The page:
Michael Hyland and Tracy Eliott do very good work in Callie Kimball’s May 39th as a couple whose one-night-stand 1000 years into the future might lead to something more, that is if their clones have anything to do with it … and should the couple be fortunate enough to be granted a “purple exemption.”
As this mini-synopsis might suggest, May 39th (the title is never explained) is more likely to appeal to those willing to accept the playwright’s very quirky Futureworld (clones? purple exemptions?) than this reviewer, who found Kimball’s one-act rather too fantastic for my tastes—and not in a fantastic = good way.
Admittedly, I’m not what you’d call a fan of Alternate Universe Sci-Fi. (Say the words “post-apocalyptic world” and you’ve already lost me.) And so once it became clear that “romantic renegade” Sam and Center For Proteonomics employee Louisa inhabit a world whose technical terminology I spent the first ten minutes trying in vain to decipher, I found it hard to identify with their hopes and wants and frustrations and needs. (For instance, though Louisa is genetically incapable of feeling pain, poor thing, I didn’t really care.)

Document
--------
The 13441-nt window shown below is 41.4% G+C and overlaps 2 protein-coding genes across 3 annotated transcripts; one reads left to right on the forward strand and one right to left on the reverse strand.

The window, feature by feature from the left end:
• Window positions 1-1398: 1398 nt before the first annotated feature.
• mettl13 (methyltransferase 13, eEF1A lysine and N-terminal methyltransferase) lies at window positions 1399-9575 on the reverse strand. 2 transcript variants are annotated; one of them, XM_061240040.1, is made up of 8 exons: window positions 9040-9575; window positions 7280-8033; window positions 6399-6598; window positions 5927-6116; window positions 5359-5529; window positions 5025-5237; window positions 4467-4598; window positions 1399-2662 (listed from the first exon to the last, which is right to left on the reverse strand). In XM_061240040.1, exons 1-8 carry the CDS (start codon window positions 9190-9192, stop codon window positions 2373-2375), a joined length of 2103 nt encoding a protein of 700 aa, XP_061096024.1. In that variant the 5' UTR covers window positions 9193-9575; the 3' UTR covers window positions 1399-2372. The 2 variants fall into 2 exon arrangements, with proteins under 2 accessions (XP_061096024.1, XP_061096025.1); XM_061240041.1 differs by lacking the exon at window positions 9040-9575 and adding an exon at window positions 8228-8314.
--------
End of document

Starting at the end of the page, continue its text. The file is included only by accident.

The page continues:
Hyland and Eliott do their darnedest to make Sam and Louisa more than two-dimensional, but I ended up rooting for neither, and when May 39th took a sudden and (as far as I could tell) unexplained detour into tie-me-up territory, they lost me.
As for May 39th’s 11th-hour surprise twist, I found it more silly than satisfying, though it did at least explain some of what had gone on before.
Richard Tatum’s direction is solid and the production’s uncredited design elements make the most of Fringe requirements and restrictions. Lighting in particular is quite good.
May 39th is an Absolute Theatre production. Matt Fowler and Bren Coombs are stage managers.
Ultimately, though Tatum, Hyland, and Elliot have tried their hardest, Kimball’s script proves too great a stumbling block for three L.A. theater talents whose work has been more positively showcased in past efforts.
June 22, 2015